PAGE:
Overview of the Roll-Forming Process

Roll-forming is a continuous bending operation in which a long strip of sheet metal (typically coiled steel) is passed through sets of rolls mounted on consecutive stands, each set performing only an incremental part of the bend, until the desired cross-section profile is obtained.

Roll-forming is ideal for producing constant-profile parts with long lengths and in large quantities.


A variety of cross-section profiles can be produced, but each profile requires a carefully crafted set of roll tools. Design of the rolls starts with a flower pattern, which is the sequence of profile cross-sections, one profile for each stand of rolls. The roll contours are then derived from the flower pattern profiles. Because of the high cost of the roll sets, computer simulation is often used to develop or validate the roll designs and optimize the forming process to minimize the number of stands and material stresses in the final product.

Roll-formed sections may have advantages over extrusions of similar shape.

Roll-formed parts may be much lighter, with thinner walls possible than in the extrusion process, and stronger, having been work hardened in a cold state. Parts can be made having a finish or already painted. In addition, the roll-forming process is more rapid and takes less energy than extrusion.

Roll-forming machines are available that produce shapes of different sizes and material thicknesses using the same rolls.

Variations in size are achieved by making the distances between the rolls variable by manual adjustment or computerized controls, allowing for rapid changeover. These specialized mills are prevalent in the light gauge framing industry where metal studs and tracks of standardized profiles and thicknesses are used. For example a single mill may be able to produce metal studs of different web (e.g. 3-5/8" to 14"), flange (e.g. 1-3/8" to 2-1/2") and lip (e.g. 3/8" to 5/8") dimensions, from different gauges (e.g. 20 to 12 GA) of galvanized steel sheet.
 
Roll-forming lines can be set up with multiple configurations to punch
and cut off parts in a continuous operation.


For cutting a part to length, the lines can be set up to use a pre-cut die where a single blank runs through the roll mill, or a post-cut die where the profile is cut-off after the roll-forming process. Features may be added in a hole, notch, embossment, or shear form by punching in a roll-forming line. These part features can be done in a pre-punch application (before roll-forming starts), in a mid-line punching application (in the middle of a roll-forming line/process) or a post punching application (after roll-forming is done). Some roll-forming lines incorporate only one of the above punch or cut-off applications, others incorporate some or all of the applications in one line.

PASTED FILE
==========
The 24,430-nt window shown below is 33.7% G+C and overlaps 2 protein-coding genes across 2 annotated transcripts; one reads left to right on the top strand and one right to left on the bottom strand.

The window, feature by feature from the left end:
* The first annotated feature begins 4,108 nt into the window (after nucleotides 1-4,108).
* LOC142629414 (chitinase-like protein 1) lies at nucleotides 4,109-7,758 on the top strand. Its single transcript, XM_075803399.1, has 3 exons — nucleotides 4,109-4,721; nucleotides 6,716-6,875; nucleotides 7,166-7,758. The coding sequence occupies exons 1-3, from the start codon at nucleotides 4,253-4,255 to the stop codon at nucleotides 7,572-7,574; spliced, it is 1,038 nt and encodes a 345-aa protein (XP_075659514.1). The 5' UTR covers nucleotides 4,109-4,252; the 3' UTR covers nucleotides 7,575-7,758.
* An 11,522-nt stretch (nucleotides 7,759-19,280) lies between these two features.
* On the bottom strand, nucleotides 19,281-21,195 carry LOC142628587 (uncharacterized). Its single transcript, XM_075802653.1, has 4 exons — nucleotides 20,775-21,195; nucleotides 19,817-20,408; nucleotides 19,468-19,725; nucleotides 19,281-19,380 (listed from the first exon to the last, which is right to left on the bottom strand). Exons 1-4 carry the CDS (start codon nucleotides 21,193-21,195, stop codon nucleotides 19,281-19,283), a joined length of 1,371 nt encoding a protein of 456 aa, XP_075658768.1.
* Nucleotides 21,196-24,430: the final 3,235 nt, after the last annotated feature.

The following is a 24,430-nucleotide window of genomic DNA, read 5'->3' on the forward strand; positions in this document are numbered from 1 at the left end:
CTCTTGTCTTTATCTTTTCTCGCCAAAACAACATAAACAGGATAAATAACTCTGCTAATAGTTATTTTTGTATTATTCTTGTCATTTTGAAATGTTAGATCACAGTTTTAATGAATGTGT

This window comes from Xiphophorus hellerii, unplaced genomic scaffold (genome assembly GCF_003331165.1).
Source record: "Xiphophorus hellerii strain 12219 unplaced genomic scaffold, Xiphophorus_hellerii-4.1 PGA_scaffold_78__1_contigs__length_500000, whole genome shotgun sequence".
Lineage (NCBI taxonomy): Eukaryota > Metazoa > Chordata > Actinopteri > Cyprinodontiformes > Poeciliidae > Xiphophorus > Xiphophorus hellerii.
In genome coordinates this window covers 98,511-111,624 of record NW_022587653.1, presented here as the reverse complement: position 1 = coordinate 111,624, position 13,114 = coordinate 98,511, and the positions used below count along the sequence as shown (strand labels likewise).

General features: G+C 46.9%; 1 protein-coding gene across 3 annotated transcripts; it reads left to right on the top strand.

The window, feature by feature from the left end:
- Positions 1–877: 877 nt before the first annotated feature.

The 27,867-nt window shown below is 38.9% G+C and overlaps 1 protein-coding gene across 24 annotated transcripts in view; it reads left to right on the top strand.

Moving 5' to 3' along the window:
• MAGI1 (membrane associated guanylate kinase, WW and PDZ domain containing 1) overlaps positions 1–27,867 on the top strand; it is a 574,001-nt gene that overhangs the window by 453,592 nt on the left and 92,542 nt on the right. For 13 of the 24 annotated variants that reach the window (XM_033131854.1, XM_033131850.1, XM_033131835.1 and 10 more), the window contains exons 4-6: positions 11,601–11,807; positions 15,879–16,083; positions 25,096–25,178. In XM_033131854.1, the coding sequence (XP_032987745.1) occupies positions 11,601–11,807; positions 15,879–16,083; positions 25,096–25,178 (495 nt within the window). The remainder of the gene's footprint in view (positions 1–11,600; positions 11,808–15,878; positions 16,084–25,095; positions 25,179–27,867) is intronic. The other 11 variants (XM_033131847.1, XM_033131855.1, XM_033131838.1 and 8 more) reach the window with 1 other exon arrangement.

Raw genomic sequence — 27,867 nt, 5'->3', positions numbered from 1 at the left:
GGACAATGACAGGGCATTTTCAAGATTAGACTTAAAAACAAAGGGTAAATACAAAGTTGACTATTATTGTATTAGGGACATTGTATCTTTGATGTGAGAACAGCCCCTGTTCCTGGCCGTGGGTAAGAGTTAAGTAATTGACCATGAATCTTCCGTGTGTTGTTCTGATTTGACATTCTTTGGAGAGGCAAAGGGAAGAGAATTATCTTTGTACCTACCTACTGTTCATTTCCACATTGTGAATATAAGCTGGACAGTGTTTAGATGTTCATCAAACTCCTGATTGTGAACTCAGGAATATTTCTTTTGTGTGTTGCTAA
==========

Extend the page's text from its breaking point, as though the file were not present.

The process of roll-forming is one of the simpler manufacturing processes.

It typically begins with a large coil of sheet metal, between 1 in. and 20in. in width, and 0.004 in. and 0.125 in. thick, supported on an un-coiler. The strip is fed through an entry guide to properly align the material as it passes through the rolls of the mill, each set of rolls forming a bend until the material reaches its desired shape. Roll sets are typically mounted one over the other on a pair of horizontal parallel shafts supported by a stand(s). Side rolls and cluster rolls may also be used to provide greater precision and flexibility and to limit stresses on the material. The shaped strips can be cut to length ahead of a roll-forming mill, between mills, or at the end of the roll-forming line.
 
The geometric possibilities can be very broad and even include enclosed shapes so long as it is the same cross-section throughout. Typical sheeting thicknesses range from 0.004in. to 0.125in., but they can exceed that. Length is almost unaffected by the rolling process. The part widths typically aren't smaller than 1in. however they can exceed 20in. The primary limitation is profile depth, which is generally limited to less than 4in and rarely larger than 6in due to roll-imparted stresses and surface speed differentials that increase with depth.

Tolerances can typically be held within ±0.015in. for the width of the cross-sectional form, and ±0.060in. for its depth.